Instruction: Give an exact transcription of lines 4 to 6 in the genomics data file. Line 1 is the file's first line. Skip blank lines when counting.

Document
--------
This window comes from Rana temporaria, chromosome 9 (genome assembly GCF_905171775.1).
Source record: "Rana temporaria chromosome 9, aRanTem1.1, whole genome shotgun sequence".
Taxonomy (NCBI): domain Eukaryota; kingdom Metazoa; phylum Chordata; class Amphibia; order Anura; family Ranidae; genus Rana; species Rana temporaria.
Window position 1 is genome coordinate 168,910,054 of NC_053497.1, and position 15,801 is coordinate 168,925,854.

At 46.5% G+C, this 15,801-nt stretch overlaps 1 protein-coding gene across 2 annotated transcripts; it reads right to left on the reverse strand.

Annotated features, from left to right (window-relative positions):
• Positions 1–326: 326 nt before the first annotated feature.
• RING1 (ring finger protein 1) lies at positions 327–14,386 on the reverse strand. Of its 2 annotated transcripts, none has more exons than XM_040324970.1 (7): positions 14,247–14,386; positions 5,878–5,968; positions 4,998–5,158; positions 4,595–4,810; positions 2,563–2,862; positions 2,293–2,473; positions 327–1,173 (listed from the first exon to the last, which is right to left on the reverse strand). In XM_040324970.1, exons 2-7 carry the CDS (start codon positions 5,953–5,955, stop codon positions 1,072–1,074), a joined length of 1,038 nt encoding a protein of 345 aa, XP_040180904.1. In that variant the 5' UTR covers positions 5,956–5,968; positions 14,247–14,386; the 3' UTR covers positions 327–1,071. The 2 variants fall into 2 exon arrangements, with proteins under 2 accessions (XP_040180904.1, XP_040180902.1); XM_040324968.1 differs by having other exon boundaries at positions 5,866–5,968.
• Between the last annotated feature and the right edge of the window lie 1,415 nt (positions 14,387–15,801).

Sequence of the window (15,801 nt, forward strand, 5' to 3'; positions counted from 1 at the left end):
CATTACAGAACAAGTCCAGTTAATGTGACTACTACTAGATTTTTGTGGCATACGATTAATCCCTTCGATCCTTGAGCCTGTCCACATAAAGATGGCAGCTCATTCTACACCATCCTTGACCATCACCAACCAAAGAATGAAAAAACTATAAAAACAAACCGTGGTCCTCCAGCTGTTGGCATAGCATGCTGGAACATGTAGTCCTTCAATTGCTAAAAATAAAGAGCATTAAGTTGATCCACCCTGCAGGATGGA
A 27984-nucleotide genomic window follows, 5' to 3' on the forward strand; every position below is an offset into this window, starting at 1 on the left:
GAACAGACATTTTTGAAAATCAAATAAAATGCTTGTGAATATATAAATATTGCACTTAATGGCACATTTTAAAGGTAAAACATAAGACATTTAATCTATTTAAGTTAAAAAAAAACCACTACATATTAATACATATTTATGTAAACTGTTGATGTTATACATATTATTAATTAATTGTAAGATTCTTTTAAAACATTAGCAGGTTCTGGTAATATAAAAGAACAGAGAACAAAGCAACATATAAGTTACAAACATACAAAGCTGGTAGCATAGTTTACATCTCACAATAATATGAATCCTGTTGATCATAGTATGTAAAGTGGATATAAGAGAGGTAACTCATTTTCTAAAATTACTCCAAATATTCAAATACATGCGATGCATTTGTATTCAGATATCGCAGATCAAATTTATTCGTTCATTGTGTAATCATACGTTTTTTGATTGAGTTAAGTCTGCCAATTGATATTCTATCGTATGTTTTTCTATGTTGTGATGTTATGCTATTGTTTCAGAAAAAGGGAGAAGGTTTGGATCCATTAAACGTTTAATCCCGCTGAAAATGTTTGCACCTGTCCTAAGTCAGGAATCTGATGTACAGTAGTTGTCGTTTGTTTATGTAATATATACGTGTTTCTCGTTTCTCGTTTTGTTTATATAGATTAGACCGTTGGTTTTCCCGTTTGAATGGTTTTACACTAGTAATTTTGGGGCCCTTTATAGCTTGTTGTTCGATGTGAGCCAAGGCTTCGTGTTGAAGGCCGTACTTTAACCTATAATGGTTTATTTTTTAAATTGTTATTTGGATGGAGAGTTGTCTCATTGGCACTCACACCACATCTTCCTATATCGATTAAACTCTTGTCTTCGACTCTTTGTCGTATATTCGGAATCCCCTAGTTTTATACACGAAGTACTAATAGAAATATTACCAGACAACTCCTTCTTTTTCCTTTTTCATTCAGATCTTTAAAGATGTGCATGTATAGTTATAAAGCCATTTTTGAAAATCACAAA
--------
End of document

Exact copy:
Window position 1 is genome coordinate 168,910,054 of NC_053497.1, and position 15,801 is coordinate 168,925,854.

At 46.5% G+C, this 15,801-nt stretch overlaps 1 protein-coding gene across 2 annotated transcripts; it reads right to left on the reverse strand.

Annotated features, from left to right (window-relative positions):